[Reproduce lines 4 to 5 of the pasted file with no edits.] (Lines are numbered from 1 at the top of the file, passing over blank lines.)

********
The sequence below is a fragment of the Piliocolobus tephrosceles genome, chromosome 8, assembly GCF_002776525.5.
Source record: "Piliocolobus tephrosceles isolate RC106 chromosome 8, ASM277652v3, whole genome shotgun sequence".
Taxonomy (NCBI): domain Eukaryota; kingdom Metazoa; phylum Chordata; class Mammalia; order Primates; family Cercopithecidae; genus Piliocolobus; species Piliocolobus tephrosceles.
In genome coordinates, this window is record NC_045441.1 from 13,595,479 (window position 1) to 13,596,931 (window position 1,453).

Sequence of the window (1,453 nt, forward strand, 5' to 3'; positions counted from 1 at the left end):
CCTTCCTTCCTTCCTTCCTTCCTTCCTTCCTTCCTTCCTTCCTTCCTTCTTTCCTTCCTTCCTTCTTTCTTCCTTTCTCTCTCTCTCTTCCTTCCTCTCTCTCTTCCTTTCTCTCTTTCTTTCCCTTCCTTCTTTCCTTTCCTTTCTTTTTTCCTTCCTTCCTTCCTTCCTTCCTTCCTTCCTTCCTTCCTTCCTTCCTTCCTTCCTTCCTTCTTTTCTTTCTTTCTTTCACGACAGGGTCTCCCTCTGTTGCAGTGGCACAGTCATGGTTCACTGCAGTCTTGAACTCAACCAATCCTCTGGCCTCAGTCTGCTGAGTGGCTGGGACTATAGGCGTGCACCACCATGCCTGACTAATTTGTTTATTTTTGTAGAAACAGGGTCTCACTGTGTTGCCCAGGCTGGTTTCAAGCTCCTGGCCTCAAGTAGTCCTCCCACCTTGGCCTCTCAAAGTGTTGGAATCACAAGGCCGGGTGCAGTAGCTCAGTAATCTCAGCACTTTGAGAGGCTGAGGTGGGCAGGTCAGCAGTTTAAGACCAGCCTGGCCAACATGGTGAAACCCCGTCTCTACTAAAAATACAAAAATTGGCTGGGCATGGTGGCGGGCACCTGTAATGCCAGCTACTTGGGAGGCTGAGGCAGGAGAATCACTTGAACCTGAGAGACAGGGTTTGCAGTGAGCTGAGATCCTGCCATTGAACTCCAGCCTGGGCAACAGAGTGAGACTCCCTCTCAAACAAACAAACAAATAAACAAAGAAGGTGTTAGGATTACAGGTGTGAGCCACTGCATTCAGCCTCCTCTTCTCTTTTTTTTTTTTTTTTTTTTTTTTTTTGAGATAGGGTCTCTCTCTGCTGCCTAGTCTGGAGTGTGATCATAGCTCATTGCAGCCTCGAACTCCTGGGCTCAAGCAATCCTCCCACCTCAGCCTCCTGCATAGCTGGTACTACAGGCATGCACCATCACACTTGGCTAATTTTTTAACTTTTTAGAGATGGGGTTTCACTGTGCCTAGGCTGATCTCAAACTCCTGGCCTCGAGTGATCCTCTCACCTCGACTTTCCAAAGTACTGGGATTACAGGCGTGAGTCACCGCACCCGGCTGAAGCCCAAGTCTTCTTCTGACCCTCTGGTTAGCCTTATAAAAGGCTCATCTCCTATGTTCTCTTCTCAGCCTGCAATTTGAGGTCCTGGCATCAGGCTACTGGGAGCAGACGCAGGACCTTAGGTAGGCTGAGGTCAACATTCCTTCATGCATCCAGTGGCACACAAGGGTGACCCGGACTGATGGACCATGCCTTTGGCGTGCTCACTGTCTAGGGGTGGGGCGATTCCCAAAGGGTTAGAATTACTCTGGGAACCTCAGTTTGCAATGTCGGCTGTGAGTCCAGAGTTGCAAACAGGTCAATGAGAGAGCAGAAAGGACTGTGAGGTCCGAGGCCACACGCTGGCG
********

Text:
In genome coordinates, this window is record NC_045441.1 from 13,595,479 (window position 1) to 13,596,931 (window position 1,453).

Sequence of the window (1,453 nt, forward strand, 5' to 3'; positions counted from 1 at the left end):